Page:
By Marlys Good
Hannah Pruss of Belle Fourche, S.D., swept the field in the Big Horn 100 endurance ride held last weekend, crossing the finish line in a flat 15 hours, and tacking on the coveted Best Condition award and a first place in the middle weight class.
Kathy Arnold of Basin won the Big Horn 50, finishing in 7 hours, 37 minutes; her horse earned the Best Condition award.
Hot weather and the rough terrain took their toll on both riders and horses. Of the 18 100-mile riders leaving the gate at 4 a.m., just 15 finished; the 12-field, 50-mile endurance riders faded to seven.
Jeannette Tolman, a key component of the Big Horn 100, said the five 50-mile riders who did not complete the course pulled themselves from the ride. “We call it ‘rider option,’” she explained, adding that she used that option herself Saturday. “All the others who did not finish the 50 had no idea what the trail was like; they were used to flat land rides.
“The first 12 miles of the trail are easy; the next 13 miles includes four canyons. You go up, up, up, then down, down, down, etc. Complete that first 25 miles, the rest is easy. The first 25 miles are most definitely a determining factor,” she said on whether a rider/horse is pulled or finishes.
Some of the riders got a bit wet around Battle Creek where rain fell for about two hours.
In the 100-mile ride, Gunnar Frank of Vinita, Okla., took second with a time of 17.16. Taking third and fourth, respectively, were Andrew Gerhard of Vista, Calif., and Alanna Frank of Vinita. Others completing the course, named in order of finish, were: Teresa Felt, Frazee, Minn.; Ronda Eden, Wellington, Nev.; Carla Lakenbrink, Moab, Utah; Christoph Schork, Moab; Andy Bown, Midway, Utah; Lynn Rigney, Bend, Ore.; Kristen Maholland-Grace, Powell Butte, Ore.; Tom Noll, Meridian, Idaho; Jane Depner, Alberta, Canada; Katherine King, Baton Rouge, La.; Ann Wicks, North Gorden, Va. Wicks’ time as the “tail-ender” was 20 hours and 36 minutes.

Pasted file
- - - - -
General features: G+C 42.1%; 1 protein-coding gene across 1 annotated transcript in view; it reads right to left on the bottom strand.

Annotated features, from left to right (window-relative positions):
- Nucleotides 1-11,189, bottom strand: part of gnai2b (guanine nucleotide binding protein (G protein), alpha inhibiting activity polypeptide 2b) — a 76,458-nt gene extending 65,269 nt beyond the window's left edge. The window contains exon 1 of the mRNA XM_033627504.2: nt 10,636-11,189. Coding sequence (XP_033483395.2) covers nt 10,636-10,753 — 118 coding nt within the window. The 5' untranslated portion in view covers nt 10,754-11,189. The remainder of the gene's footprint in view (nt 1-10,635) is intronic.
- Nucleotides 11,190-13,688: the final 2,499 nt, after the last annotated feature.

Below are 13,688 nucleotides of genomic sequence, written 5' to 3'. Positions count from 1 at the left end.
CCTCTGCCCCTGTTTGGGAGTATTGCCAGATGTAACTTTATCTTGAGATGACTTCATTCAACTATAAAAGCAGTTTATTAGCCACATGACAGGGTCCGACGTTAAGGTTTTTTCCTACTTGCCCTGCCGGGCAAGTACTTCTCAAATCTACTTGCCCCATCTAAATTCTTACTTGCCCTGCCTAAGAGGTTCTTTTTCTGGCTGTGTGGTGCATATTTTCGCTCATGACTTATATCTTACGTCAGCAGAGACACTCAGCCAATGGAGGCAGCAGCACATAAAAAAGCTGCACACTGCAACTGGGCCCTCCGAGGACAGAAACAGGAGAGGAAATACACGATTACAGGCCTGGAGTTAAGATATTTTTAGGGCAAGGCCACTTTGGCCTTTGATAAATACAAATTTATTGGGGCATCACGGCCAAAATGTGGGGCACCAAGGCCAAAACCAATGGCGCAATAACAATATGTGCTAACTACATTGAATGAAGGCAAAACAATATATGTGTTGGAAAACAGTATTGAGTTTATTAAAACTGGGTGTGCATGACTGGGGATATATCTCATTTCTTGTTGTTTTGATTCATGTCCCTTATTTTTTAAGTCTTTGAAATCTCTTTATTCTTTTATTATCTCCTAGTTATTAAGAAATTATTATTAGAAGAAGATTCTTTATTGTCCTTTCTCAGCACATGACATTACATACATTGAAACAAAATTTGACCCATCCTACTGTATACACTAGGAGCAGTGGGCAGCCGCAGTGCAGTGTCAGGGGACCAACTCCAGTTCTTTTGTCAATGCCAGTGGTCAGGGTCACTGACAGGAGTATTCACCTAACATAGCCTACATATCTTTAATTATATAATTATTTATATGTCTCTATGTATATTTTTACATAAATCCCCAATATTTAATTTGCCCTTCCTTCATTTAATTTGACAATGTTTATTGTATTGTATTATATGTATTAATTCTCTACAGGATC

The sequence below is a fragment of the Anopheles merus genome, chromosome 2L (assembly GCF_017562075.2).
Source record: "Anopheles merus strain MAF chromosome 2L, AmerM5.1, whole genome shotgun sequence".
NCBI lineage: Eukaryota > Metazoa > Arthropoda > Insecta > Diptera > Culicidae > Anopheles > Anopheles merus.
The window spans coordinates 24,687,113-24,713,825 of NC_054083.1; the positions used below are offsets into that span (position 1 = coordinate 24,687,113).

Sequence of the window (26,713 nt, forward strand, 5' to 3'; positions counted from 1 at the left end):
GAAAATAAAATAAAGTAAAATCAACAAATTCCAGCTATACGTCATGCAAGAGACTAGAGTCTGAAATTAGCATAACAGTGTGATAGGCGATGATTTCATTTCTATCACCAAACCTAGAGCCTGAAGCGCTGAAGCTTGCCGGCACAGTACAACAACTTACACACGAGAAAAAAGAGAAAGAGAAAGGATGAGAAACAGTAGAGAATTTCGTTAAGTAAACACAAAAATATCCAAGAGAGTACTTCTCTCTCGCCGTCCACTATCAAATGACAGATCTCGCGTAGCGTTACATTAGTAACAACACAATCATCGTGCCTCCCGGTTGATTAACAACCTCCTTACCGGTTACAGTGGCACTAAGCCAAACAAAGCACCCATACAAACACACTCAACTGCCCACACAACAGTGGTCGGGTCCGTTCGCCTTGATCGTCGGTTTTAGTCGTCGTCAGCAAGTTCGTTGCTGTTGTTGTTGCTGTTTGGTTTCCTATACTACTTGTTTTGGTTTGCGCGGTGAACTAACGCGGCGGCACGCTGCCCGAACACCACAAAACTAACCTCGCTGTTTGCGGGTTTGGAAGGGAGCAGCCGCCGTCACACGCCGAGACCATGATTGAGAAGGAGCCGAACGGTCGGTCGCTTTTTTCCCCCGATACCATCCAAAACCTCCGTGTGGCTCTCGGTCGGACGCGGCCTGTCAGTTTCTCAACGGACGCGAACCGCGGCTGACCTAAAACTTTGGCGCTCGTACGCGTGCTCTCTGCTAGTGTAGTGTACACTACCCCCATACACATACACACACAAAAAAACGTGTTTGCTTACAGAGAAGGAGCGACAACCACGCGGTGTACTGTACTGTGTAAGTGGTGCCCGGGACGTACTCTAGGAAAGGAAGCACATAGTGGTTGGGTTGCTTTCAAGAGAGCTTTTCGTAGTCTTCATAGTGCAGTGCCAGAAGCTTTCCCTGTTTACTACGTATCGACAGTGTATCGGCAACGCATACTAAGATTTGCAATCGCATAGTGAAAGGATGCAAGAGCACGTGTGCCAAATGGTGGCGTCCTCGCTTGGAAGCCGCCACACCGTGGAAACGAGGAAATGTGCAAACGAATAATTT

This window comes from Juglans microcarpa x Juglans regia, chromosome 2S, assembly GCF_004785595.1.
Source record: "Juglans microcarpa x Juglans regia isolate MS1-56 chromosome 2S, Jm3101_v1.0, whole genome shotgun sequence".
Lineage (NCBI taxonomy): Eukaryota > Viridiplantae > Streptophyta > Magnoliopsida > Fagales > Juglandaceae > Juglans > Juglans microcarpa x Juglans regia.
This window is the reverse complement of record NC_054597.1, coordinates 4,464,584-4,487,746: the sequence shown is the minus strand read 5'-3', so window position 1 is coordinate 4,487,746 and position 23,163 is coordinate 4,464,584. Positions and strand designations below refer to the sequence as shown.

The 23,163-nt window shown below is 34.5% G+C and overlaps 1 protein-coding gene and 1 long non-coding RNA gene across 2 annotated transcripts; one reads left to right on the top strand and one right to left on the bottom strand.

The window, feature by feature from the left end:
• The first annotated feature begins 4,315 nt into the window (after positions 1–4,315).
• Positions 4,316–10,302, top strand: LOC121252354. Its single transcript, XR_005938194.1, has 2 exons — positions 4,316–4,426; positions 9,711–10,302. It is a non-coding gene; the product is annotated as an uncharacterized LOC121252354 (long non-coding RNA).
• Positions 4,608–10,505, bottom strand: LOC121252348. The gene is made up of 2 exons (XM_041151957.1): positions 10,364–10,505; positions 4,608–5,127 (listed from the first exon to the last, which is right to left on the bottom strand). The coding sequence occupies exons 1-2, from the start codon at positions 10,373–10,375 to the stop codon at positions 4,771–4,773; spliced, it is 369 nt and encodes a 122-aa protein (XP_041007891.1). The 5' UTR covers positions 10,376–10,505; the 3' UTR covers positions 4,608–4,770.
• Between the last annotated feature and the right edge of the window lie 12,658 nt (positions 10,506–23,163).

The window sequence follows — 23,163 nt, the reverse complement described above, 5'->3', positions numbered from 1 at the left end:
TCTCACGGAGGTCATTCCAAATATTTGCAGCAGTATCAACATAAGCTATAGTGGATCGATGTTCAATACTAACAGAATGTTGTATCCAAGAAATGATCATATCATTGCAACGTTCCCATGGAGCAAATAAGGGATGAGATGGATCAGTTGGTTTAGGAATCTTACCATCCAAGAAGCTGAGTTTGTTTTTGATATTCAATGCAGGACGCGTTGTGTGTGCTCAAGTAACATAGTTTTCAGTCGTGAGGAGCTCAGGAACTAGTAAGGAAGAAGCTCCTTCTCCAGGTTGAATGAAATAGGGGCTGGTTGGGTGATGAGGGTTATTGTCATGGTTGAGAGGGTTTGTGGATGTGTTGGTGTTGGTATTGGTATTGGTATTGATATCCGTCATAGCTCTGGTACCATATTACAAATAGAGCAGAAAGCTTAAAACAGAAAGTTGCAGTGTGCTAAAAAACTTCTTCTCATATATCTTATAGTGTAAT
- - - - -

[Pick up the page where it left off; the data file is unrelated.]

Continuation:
Top finishers in their weight class were: Featherweight – Frank, Eden, King; lightweight – Felt, Lakenbrink, Rigney; middleweight – Pruss, Gerhard, Schork; heavyweight – G. Frank, Bown.
Coming in behind Arnold in the Big Horn 50 were Belinda Daugherty of Ten Sleep; Christina Martin, Platte, S.D.; Bill Hobbs, West Jordan, Utah; Angie Mikkelson, Scranton, N.D.; Roberta Grieger-Nimmo, Bismarck, N.D. and, last but not least, Lisa Cook of Burlington who was clocked at 8 hours, 45 minutes.
Top finishers in the weight classes: Featherweight – Mikkelson, Grieger-Nimmo; lightweight – Daugherty, Martin, Hobbs; middleweight – Arnold.
Tolman said Noll, a longtime endurance rider who has competed in the Big Horn 100 eight times, told her “This is the best marked trail I’ve been on” — and he has been on a lot of them.
That sentiment was echoed by a rider from California, who told her he had heard stories circulating about the trail being poorly marked. “I don’t know how that got started,” he said. “This trail is as well-marked as any I’ve ridden.”
Tolman said comments like these are music to the organizers’ ears. “One year, because of the weather we couldn’t get up in time to do a decent job; some weren’t sure where the trail was, some riders got lost…it was a nightmare,” she recalled. That hasn’t happened since.
This year’s veterinarians included longtime head vet Lyle Bischoff and Bryan Neves of the Powell Veterinary Clinic, and new to the ride this year, Kris and Chuck Powell, who have opened a vet clinic in Ten Sleep.
Tolman emphasized that the success of the rides has always been due to all the volunteers who keep things running smoothly and efficiently, from start to finish.